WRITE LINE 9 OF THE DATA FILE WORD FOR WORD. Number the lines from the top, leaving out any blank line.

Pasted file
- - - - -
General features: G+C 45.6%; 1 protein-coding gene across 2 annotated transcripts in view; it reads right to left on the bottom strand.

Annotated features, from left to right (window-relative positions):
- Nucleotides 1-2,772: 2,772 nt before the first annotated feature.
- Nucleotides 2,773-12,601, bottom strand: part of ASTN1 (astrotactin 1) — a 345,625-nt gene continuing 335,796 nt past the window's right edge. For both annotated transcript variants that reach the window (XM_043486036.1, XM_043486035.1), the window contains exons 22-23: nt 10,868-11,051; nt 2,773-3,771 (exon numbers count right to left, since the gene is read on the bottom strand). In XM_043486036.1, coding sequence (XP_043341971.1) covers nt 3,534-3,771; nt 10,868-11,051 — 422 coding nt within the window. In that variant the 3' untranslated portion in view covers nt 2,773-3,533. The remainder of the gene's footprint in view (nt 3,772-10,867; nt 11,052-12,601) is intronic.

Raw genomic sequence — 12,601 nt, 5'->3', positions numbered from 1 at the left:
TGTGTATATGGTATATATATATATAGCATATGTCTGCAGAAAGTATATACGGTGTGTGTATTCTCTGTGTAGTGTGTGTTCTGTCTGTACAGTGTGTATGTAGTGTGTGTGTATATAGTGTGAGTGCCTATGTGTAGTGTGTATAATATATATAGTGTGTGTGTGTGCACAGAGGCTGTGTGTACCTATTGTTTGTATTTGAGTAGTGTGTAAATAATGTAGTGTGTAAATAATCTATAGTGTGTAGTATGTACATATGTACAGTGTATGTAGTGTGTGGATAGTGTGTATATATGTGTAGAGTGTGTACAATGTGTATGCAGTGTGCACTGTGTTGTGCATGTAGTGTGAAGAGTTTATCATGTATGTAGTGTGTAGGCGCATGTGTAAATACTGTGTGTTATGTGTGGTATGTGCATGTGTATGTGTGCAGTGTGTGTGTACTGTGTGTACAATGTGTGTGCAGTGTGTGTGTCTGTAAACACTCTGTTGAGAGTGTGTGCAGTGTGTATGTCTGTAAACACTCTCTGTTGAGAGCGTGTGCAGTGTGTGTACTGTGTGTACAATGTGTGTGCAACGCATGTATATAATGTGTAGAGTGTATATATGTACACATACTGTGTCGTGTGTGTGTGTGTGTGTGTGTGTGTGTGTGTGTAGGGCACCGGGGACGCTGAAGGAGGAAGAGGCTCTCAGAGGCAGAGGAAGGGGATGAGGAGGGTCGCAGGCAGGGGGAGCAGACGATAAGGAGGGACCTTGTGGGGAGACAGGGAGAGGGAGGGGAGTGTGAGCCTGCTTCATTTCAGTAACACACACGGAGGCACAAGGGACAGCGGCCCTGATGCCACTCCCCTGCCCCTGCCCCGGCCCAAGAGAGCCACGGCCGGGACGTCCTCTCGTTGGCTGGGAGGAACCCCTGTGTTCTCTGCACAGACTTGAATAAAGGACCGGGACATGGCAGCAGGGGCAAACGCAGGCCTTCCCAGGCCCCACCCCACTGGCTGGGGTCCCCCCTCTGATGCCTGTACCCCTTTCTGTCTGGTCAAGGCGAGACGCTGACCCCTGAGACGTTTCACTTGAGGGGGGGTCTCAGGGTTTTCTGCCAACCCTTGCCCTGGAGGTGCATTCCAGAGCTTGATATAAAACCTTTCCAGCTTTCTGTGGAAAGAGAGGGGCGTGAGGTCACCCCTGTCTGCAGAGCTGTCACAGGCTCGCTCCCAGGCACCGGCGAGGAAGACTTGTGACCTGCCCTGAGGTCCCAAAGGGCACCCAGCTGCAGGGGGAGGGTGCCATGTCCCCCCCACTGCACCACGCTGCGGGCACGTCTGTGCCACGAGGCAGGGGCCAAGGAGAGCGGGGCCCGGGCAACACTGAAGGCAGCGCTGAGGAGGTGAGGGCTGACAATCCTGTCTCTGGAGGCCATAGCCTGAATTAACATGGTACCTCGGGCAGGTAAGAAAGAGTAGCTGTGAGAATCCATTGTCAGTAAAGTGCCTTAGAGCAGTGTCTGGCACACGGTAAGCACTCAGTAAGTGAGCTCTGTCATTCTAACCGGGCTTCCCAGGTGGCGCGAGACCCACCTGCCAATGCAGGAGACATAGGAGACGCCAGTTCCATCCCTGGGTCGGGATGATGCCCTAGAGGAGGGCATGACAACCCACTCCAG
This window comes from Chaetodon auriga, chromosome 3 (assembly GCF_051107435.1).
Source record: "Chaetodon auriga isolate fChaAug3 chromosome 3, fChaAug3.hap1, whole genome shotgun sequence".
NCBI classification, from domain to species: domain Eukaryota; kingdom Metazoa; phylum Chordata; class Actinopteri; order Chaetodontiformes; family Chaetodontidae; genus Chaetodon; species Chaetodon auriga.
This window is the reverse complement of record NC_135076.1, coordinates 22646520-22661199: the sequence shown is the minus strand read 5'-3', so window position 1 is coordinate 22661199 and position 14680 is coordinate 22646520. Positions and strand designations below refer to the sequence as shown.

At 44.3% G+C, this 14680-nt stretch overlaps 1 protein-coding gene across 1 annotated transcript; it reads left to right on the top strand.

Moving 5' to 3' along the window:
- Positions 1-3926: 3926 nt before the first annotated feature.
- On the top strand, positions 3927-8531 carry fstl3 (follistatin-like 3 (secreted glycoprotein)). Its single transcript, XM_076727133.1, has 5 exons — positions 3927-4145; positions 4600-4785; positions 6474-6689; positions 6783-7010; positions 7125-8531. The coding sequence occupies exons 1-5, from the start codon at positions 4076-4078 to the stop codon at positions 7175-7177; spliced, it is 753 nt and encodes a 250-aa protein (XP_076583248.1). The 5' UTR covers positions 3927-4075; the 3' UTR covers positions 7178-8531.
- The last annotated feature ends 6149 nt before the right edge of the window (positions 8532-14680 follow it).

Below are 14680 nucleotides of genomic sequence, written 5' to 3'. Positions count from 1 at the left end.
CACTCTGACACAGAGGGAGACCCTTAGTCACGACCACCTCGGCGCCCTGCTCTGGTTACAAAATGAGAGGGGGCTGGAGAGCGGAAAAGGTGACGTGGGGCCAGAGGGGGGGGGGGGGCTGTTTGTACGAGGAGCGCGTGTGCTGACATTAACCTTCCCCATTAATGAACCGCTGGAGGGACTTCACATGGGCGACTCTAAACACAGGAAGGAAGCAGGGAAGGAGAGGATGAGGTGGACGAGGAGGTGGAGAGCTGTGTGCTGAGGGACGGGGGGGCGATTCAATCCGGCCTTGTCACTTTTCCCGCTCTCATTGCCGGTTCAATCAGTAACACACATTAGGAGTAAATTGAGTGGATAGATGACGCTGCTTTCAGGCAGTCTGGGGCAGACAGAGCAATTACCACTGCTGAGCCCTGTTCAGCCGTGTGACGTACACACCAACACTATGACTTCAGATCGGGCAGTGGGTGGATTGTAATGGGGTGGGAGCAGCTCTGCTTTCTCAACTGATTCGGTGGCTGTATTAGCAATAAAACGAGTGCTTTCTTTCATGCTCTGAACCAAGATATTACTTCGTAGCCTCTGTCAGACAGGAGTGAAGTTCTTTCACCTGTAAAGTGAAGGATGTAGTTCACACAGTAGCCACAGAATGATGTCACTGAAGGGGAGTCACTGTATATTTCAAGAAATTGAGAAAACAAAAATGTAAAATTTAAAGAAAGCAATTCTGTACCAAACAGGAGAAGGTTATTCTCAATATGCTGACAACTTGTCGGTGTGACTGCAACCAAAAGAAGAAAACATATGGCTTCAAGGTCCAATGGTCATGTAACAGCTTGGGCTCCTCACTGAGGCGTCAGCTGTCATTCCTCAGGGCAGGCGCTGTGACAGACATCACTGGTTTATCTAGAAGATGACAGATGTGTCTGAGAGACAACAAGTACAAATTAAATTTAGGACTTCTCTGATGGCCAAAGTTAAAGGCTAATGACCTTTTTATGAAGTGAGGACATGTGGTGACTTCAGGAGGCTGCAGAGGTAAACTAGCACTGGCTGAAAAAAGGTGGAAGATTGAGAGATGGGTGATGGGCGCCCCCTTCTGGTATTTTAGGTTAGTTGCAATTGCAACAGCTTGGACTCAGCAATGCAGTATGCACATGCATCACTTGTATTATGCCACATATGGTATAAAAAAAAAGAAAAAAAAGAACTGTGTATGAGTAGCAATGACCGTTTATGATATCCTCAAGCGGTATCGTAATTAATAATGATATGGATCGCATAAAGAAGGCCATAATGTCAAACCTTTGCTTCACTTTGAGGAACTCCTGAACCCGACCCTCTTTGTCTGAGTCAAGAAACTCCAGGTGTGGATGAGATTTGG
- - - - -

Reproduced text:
NCBI classification, from domain to species: domain Eukaryota; kingdom Metazoa; phylum Chordata; class Actinopteri; order Chaetodontiformes; family Chaetodontidae; genus Chaetodon; species Chaetodon auriga.